Following on from Adeeba Hussain’s excellent guest blog on measuring the success of communication, this week I have decided to write about the importance of meaningful measures.
Whatever organisation you are part of, the way you evaluate your success and impact has to mean something to you. Simply copying the things that someone else measures will not add value to you.
This blog is my story of how I chose to measure success at Browning York.
In the beginning
To be completely honest, I didn’t start my journey as a freelance communication specialist with clear KPIs in mind. I knew I wanted to continue in the comms field after being unexpectedly made redundant due to a restructure.
But with an almost 3-year-old daughter to consider, I also knew that I didn’t want a full-time role that left me without quality time with her. Unable to find a part-time role doing what I loved, I decided to dip my toe in the water of freelancing and in the 10 years since, I have never (well, almost never) looked back.
I remember going to my first business training course and when we were asked what our goals were, feeling a bit sheepish about saying my aim was to work term-time only. (I had only added in the reference to terms at the last minute because I thought that made the goal sound more SMART!)
At that stage, this didn’t feel like a ‘proper’ business goal to me, so I was pleasantly surprised when my fellow trainees expressed their admiration for it.
Goals that work for me
At any given time over the 10 years I have been running Browning York Ltd, I have had a handful of goals pinned up on my office wall. These have covered a range of areas, from the number and types of clients I would like to work with to the kinds of projects I want to take on and the ways in which I would like to work.
I have discovered that broad goals inspire me more than SMART ones. As does writing them in bright colours, maybe throwing in some glitter to decorate the paper they are written on.
And I’ve also discovered that’s ok. If I’m inspired, that benefits my clients as much as it is good for me.
Of course, over the years my business has varied. I have always worked with charities, universities and not-for-profits, but the proportion in each category has varied, as have the types of projects I’ve been involved in.
As a result, I have developed skills, built up knowledge, met people and embraced opportunities that I could not always have predicted. If my goals and measures had been too tightly defined, I could easily have missed out on so much that has enhanced my business – and my life.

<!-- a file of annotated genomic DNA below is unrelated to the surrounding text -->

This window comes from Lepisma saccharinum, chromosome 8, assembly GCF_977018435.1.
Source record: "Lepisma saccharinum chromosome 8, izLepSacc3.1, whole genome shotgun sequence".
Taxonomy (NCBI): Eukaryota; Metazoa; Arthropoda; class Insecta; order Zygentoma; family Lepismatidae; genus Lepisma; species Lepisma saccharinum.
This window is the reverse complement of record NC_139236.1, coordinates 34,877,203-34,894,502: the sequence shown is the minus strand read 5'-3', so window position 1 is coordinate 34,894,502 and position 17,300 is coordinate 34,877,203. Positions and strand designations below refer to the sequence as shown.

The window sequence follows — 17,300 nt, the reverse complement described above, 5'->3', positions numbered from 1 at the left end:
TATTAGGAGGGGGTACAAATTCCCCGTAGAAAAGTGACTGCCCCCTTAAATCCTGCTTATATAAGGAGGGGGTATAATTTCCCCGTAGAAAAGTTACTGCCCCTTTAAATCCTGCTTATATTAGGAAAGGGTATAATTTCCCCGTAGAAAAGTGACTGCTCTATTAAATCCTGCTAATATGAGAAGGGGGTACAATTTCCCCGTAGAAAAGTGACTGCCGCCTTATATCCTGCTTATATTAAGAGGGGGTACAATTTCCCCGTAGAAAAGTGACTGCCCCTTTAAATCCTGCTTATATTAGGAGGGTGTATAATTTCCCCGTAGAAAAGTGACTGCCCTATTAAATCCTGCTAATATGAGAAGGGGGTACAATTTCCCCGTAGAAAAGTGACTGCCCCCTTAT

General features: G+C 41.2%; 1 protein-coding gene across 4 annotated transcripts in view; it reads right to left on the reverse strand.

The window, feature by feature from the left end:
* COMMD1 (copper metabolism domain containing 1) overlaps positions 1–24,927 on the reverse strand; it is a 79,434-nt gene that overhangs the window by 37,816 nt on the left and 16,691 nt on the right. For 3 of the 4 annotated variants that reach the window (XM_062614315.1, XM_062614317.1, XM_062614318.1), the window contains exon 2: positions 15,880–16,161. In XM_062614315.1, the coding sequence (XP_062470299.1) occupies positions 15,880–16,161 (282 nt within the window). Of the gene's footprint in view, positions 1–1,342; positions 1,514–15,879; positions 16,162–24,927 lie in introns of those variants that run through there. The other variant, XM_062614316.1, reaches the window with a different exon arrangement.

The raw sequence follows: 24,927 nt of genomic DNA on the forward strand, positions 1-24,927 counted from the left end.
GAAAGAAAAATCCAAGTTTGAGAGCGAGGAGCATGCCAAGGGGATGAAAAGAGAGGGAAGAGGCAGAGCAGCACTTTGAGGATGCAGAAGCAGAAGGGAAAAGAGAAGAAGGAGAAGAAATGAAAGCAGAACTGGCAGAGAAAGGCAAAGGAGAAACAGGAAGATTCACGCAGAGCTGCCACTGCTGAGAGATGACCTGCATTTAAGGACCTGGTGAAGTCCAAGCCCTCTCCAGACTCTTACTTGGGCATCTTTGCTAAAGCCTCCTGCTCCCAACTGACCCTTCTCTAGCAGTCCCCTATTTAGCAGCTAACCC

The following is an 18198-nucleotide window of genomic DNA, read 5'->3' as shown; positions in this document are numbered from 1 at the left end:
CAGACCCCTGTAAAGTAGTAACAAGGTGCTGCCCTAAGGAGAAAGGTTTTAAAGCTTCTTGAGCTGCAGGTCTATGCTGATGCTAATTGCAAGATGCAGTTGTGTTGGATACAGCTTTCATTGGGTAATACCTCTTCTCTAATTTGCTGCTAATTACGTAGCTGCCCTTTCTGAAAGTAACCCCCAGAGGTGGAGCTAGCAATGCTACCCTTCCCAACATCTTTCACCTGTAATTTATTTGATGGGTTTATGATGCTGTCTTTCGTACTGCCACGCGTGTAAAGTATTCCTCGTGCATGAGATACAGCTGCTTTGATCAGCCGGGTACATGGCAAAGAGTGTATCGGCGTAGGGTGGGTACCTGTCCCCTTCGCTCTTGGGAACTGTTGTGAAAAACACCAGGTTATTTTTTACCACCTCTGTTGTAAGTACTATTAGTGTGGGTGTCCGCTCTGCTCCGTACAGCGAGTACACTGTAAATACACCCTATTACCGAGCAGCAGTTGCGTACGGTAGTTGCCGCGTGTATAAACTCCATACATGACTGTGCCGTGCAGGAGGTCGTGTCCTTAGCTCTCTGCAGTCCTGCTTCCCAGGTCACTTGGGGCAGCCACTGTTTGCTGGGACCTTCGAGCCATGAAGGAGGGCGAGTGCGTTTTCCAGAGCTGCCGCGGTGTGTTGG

Technology and analysis mean that I am able to use data and related measures to look at how my business is doing. It is particularly helpful to identify content which my audience is interested in, to make sure I’m adding value. And to take that a step further to look at what else could aid them to achieve their goals.
But of course, data is only useful if you have bigger picture context to use it within. If I didn’t know who I want to add value to and how I might help them solve problems, the data would be pretty much meaningless.
Looking back over the years, I realise that I have nailed that early measure. I refined and finessed it over time, especially realising that the Easter, Christmas and half-term holidays are short enough to adopt a mix and match approach to working.
I have taken almost every August off and the summers when I did do some work came about through conscious decisions to take on a really interesting project with a very specific timeframe. Having an awesome childminder and supportive family and friends really helped.
Now my just-turned-13 daughter is at secondary school and things have changed again. I am looking at where and how I can add value to my clients now. The meaningful measures I use to make sure that I am succeeding are yet to be developed. But I know that they will be firmly grounded in what is important to me and the difference I can make for my clients in an uncertain future.
What meaningful measures are or will you be adopting at your organisation? I’d love to hear.
Until next time